Tuesday, June 8

Tuesday marks the kickoff for the slate of technical sessions. Most of the sessions are chaired, and talks delivered, by high-flying academics from the world's most prestigious technical institutions. Some highlights include the following:

  • "Novel Electromagnetic Structures and MetaSurfaces" comprises three presentations on topics such as metamaterial-based wireless power transfer in smart-home applications; a 4D-printed, tunable, multi-layer, frequency-selective surface for mm-Wave IoT, RFID, WSN, 5G, and smart-city applications; and a study of nanowire-based integrated via technology for CMOS applications at mmWave frequencies.
  • "Advances on Ultra-Low-Power Circuits and Systems" offers presentations on an instinctual, interference-adaptive low-power receiver design; a 5.8-GHz, low-power, tunnel-diode-based two-way repeater for use in RFIDs and wireless sensor networks; and a multi-Gb/s data-communication link for machine-to-machine (M2M) interaction.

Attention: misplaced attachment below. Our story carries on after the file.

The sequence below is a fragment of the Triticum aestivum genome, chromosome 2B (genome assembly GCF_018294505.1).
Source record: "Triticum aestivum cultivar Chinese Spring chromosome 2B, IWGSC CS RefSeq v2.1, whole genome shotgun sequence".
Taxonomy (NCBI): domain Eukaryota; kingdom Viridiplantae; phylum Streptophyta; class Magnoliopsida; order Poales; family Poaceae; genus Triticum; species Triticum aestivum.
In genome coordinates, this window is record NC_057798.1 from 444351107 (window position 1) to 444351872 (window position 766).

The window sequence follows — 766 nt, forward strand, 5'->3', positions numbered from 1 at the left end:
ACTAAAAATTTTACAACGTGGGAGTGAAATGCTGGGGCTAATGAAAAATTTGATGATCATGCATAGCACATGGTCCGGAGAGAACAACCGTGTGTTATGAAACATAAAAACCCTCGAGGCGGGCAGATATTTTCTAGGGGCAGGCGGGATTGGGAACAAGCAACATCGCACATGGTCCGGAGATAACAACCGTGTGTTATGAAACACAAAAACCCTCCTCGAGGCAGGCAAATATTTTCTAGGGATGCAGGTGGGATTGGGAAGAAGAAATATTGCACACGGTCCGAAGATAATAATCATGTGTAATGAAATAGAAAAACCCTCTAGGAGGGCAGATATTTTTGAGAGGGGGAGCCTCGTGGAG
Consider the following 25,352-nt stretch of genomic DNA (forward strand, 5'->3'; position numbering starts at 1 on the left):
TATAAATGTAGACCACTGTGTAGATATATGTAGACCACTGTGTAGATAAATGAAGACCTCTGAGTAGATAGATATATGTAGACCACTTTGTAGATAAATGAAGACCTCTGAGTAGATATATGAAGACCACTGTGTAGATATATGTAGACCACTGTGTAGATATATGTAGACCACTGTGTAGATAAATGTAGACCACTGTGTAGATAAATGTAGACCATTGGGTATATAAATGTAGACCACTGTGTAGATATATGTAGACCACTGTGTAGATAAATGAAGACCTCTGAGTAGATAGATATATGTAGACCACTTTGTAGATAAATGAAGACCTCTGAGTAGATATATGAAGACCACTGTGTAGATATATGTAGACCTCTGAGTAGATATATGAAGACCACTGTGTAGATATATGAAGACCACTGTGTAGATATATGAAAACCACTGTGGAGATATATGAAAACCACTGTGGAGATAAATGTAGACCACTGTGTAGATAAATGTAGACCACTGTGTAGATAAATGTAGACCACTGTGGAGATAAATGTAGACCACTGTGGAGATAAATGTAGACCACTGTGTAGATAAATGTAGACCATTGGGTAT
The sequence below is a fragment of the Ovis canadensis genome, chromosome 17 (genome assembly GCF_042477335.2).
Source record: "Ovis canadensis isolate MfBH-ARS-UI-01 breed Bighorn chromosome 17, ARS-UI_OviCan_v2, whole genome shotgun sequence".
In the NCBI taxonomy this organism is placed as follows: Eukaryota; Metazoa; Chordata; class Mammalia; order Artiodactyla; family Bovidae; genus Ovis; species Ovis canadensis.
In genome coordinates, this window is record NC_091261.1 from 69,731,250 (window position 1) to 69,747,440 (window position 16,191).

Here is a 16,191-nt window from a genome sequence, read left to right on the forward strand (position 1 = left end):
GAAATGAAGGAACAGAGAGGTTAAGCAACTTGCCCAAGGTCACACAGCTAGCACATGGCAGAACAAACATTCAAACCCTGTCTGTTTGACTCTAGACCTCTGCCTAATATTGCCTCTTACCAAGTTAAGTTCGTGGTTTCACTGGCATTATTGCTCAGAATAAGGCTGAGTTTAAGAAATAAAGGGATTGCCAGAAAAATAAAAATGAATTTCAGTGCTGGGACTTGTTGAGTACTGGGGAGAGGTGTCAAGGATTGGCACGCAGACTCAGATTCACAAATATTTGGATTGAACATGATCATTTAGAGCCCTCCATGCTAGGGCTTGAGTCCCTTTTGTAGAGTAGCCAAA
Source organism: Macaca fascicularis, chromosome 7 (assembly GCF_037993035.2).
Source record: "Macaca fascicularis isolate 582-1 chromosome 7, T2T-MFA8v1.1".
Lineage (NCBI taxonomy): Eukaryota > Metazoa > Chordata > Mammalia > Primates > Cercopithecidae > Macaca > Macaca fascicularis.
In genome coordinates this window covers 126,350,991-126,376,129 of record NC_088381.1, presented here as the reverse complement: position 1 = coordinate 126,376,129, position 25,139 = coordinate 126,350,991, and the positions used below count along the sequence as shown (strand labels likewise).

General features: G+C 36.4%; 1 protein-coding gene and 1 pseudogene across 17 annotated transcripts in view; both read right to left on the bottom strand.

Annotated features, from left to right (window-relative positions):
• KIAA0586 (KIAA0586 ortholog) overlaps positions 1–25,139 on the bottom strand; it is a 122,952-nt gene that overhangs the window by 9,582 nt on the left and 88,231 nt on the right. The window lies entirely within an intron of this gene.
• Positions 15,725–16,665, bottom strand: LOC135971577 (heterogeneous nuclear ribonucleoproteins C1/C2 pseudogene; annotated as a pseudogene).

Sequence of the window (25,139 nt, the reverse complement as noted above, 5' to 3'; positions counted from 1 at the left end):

• "Advanced Waveguide Designs" will describe such technical innovations as a flexible, non-radiative dielectric PCB-to-NRD coupler with 1-dB loss in mmWave array applications; a high-order accurate, integral, and equation-based mode solver for layered nanophotonic waveguides; and a distributed, mixer-based leaky-wave antenna for simultaneous transmit and receive.

Wednesday, June 9

The technical program closes on Wednesday, but not before attendees can avail themselves of sessions like: